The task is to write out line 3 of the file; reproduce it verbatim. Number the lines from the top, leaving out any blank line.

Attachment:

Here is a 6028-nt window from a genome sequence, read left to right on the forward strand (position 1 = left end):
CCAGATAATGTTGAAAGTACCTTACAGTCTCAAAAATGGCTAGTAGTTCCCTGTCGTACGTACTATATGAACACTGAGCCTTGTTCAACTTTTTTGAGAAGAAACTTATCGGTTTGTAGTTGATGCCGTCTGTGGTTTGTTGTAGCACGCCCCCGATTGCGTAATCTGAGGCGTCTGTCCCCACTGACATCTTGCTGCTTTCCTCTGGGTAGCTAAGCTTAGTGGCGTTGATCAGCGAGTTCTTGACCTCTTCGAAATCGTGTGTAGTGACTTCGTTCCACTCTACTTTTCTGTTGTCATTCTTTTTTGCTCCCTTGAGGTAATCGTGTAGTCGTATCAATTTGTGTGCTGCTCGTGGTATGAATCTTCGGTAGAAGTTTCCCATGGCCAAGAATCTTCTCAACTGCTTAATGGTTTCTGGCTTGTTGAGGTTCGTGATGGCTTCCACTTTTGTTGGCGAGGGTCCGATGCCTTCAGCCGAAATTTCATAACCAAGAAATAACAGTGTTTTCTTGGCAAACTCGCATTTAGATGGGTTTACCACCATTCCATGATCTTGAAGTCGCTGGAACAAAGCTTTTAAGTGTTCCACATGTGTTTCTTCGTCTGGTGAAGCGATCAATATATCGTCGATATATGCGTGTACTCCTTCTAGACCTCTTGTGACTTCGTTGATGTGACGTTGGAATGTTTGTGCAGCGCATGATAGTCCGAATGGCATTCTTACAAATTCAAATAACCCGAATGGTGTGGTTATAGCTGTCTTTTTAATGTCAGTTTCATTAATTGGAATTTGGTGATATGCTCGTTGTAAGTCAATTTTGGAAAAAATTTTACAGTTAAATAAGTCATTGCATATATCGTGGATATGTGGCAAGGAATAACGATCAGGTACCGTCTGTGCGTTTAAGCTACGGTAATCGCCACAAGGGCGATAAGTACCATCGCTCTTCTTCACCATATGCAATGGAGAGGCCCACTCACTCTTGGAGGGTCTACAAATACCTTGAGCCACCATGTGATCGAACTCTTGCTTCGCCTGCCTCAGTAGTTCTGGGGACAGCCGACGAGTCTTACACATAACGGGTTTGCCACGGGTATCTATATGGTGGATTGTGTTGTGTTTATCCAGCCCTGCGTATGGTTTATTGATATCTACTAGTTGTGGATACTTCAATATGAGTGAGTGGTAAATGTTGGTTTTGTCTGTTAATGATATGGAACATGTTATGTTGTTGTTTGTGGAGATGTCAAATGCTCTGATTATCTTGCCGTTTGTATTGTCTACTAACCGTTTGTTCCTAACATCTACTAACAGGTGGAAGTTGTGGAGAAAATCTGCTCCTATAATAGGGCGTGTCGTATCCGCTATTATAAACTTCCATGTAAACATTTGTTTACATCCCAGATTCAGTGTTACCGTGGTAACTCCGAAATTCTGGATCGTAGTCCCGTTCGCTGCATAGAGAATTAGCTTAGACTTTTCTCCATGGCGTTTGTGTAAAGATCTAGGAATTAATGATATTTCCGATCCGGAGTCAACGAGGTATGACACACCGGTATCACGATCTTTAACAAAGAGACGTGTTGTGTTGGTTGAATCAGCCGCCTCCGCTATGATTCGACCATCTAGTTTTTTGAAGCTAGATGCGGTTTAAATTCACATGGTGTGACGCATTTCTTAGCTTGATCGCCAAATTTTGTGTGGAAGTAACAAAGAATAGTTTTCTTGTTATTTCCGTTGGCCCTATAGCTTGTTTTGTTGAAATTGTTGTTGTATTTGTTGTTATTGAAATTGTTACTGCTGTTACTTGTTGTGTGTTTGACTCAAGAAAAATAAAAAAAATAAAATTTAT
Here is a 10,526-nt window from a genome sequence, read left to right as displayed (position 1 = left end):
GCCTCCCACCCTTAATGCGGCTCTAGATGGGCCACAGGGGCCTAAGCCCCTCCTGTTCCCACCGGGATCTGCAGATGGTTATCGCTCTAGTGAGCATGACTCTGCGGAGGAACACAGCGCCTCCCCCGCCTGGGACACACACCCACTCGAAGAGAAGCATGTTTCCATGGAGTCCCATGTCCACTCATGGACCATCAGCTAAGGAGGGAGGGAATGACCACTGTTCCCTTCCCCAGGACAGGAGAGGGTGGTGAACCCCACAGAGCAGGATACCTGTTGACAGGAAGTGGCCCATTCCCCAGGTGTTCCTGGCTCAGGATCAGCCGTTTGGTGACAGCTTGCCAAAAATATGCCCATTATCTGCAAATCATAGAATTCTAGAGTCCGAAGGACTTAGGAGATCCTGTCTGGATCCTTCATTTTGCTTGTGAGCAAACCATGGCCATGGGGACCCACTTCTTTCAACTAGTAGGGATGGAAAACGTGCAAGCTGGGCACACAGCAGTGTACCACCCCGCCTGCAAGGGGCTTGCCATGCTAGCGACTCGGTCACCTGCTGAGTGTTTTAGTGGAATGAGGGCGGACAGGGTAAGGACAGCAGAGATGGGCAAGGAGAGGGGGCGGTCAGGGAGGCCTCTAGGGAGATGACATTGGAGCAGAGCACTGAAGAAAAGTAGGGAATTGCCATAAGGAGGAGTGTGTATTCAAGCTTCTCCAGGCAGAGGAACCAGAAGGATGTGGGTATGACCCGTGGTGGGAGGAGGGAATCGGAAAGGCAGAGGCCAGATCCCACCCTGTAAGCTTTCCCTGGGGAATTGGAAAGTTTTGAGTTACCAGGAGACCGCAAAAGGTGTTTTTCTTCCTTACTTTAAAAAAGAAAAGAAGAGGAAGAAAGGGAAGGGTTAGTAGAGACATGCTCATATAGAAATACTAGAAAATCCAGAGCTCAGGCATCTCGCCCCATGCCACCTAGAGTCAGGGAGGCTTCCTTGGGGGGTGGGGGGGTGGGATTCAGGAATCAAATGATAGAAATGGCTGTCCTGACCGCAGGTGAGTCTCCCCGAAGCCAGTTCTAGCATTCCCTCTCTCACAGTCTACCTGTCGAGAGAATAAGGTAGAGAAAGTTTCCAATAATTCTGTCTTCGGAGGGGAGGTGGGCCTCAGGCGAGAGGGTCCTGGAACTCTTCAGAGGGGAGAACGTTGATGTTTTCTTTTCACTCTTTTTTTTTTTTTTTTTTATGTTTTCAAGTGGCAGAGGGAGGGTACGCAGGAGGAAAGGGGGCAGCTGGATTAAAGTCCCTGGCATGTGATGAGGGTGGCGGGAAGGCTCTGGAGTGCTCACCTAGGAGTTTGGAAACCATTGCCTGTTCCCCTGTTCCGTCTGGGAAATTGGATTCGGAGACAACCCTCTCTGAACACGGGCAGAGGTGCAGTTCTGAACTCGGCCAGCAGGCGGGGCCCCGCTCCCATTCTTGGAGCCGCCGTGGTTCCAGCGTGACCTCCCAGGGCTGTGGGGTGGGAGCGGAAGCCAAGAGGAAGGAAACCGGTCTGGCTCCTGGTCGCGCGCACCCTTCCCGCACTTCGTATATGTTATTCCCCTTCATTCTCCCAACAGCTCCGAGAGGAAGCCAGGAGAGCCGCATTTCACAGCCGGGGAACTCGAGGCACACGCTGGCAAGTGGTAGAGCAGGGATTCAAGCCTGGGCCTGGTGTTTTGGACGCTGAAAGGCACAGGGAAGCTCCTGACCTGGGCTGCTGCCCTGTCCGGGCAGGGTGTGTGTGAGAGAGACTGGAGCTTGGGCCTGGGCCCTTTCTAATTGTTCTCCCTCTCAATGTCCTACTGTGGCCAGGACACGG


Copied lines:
Here is a 10,526-nt window from a genome sequence, read left to right as displayed (position 1 = left end):